The California Recall: The Politics of Scale Inversion
by Bill Lasarow
Digital collage with Artemesia Gentileschi, “Judith Slaying Holofernes,” 1614-1620. Uffizi Gallery, Florence.
In a perverse but very impactful way the principle of scale inversion applies to one side of our present day politics: it’s about winning elections with voter minorities. Look through a telescope the wrong way, but declare the image to be magnified. In art scale inversion has been used for centuries for varied purposes: to drive visual rhetoric, to cloak worldly power in spiritual modesty, simply to entertain and titillate the eye. Our politics, at least in America, has grown susceptible to it because we regarded ourselves as immune from it. Wrong.
California’s recent recall election served as a kind of poster child for this tactic. The recent “survival” of Gavin Newsom surprised a lot of people not because it failed, but because the margin was even larger than his landslide election in 2018 (about 64% voted “No,” which in this case meant, well, “Yes” we want to keep him as Governor). The meaning of this recall election has been utterly misread by some otherwise smart East Coast columnists, to be a point of concern for Democrats nationally. The fact of the recall is not a cause for Democrats to be concerned that the same might happen in other states. But they are correct in the another sense. This is part of a tune-up for the next two (or more) election cycles, just not California’s. That was obvious when the recall petitions were still being circulated, as events in Texas, Florida, Georgia, Arizona, etc. bear out. In California the real concern is that Newsom could have out performed his closest competitor by a 2 to 1 margin. And lost.
Chew on that for more than 280 characters.
I do not care what your party loyalty is, or your political ideology. In what democracy do you get to become Governor (or President; or dog catcher) by attracting half as many votes as your opponent?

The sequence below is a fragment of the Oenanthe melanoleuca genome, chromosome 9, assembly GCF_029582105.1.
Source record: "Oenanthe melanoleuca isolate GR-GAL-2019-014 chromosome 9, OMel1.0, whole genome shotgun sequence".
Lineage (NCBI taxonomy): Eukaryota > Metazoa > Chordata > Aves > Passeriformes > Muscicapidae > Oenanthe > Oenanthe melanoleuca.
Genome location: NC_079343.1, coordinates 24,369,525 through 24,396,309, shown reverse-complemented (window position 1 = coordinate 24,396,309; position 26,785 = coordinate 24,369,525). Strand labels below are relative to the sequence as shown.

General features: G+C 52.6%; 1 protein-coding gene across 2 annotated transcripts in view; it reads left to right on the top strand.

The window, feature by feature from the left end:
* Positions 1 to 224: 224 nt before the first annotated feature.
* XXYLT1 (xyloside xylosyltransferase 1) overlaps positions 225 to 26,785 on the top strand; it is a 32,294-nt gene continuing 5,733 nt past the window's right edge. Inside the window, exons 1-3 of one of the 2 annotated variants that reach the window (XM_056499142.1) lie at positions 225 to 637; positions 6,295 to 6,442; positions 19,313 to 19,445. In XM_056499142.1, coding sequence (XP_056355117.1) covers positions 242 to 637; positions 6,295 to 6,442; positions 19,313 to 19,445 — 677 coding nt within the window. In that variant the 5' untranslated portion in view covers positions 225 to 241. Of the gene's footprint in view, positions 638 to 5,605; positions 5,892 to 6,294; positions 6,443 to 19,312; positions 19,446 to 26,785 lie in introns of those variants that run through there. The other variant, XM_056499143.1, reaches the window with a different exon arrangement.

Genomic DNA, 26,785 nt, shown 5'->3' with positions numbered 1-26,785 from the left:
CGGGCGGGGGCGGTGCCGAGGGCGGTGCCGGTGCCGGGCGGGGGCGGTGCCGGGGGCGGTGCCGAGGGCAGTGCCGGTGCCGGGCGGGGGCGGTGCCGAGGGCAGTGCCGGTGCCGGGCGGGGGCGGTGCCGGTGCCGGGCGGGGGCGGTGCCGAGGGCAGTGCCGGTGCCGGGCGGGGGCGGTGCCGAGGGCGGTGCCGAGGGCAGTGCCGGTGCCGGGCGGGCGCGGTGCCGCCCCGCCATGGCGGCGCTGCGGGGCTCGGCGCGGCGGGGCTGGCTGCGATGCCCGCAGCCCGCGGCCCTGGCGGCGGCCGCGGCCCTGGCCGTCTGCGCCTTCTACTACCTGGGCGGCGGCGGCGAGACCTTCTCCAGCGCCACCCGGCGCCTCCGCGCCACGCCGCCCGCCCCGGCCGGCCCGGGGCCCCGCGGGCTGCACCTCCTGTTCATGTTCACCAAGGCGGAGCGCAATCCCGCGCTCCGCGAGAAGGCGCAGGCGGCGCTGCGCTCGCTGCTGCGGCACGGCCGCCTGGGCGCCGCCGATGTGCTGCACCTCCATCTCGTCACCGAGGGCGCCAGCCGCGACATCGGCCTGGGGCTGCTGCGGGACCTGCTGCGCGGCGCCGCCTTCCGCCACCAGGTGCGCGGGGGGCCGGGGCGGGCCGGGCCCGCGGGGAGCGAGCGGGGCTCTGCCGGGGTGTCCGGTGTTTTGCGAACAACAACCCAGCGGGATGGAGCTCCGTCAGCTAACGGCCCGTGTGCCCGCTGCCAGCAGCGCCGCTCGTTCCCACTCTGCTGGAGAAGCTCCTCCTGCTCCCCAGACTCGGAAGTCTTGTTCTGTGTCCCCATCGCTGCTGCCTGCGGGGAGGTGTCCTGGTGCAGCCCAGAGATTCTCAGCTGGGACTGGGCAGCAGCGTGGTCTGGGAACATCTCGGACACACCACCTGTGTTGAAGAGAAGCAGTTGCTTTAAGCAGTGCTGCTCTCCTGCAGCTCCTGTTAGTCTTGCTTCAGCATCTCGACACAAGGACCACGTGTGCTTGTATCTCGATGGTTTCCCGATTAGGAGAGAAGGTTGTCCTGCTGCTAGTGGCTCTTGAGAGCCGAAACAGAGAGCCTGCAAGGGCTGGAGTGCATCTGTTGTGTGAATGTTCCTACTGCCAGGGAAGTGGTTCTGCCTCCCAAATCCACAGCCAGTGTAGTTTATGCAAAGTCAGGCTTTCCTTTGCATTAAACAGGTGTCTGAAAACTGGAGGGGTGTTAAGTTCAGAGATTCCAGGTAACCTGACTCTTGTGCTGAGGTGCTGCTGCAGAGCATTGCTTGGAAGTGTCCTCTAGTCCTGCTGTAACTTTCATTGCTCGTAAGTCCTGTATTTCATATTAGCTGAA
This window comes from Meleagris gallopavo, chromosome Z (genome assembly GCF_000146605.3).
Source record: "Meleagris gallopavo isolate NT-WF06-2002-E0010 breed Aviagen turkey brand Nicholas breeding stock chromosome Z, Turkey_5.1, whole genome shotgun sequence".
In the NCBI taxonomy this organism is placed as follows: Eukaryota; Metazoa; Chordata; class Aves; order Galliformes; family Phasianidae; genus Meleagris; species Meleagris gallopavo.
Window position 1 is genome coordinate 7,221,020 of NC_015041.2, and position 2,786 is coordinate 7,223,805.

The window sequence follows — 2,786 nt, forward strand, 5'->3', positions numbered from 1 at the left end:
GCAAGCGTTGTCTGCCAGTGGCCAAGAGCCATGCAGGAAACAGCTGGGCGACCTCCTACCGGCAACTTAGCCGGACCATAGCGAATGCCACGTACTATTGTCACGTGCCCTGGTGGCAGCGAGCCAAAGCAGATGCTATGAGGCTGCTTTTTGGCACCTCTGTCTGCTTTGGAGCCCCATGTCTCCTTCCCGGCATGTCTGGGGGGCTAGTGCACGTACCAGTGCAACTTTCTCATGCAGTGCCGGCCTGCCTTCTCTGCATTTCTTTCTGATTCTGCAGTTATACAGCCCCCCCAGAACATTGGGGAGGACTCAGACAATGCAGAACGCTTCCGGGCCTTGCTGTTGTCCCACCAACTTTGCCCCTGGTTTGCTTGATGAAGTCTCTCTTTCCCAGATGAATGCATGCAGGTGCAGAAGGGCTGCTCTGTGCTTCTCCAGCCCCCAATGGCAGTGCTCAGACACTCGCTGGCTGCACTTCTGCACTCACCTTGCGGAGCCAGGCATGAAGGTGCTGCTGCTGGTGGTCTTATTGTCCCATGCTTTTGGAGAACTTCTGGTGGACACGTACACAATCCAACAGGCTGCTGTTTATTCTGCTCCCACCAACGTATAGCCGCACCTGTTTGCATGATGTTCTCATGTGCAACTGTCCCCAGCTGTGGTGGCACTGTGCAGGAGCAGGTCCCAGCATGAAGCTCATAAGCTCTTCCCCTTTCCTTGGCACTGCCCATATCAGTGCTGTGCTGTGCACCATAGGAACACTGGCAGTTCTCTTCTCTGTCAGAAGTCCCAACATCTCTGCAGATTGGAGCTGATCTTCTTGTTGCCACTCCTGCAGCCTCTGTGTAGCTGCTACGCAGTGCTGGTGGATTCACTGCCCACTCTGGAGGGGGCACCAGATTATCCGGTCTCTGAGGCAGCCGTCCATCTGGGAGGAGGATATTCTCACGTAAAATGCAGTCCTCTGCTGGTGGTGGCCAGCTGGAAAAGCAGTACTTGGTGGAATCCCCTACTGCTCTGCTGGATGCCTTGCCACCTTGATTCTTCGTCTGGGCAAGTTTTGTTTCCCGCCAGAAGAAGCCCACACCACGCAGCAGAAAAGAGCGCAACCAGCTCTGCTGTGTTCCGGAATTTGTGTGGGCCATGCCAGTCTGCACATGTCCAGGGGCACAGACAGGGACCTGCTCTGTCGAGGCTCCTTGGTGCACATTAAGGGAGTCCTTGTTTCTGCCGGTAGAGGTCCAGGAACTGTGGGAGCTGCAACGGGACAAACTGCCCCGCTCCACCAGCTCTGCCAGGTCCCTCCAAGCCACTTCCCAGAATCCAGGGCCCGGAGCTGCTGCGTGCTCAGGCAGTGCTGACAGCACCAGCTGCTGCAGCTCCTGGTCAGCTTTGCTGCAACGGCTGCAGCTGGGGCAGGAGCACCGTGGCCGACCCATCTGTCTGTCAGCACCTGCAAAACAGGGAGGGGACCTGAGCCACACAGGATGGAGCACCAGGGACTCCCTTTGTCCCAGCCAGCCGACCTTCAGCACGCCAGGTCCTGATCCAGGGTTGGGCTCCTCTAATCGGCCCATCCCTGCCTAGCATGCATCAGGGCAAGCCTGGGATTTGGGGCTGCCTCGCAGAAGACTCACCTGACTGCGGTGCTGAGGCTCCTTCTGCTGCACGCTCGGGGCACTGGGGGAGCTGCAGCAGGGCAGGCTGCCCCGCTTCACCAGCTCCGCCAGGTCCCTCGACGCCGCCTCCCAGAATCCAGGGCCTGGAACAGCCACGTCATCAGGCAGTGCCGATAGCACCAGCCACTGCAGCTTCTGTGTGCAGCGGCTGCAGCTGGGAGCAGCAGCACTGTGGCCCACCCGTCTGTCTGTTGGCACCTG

MC Escher, “Ascending and
Descending,” 1960, lithograph
There are real and valid reasons why the California recall rules are what they currently are. As Machiavellian as Mitch McConnell, California Republicans were sly to attempt to take full advantage of them. That they lost badly was not what they were aiming for, and they will now surely have that tool confiscated. They were not aiming for 58% voter turnout. Back in the day it would have run 15 to 20%, and it’s no secret that the GOP plan nationally is to lower, not increase turnout. But California provided them with a key test on that very road: Routinely win elections because voter turnout percentages go down, the more and faster the better. But let’s take a deeper dive into the raw numbers to see if this is confirmed, and if there are greater insights.
As reported by the California Secretary of State, Newsom has received over 6.7 million votes. Coming in second was Larry Elder, a right wing talk show host, with just over 2.8 million votes. That’s not even close to a 2 to 1 margin (there remain over 2 million votes to be counted, so there could be a slight change in the final margin). To lose his seat Newsom would have needed to receive no more than 5.3 million votes out of the slightly more than 10.6 million votes thus far tabulated. OK, not quite double Mr. Elder’s 2.8 million. Being a self-declared American patriot, perhaps Mr. Elder would have hesitated to accept such a pyrrhic victory. At least, after pre-announcing the election to have been rigged the day prior to September 14th, he graciously conceded the following evening. Expect candidates around the country to also echo the former President’s claim of election fraud — in advance.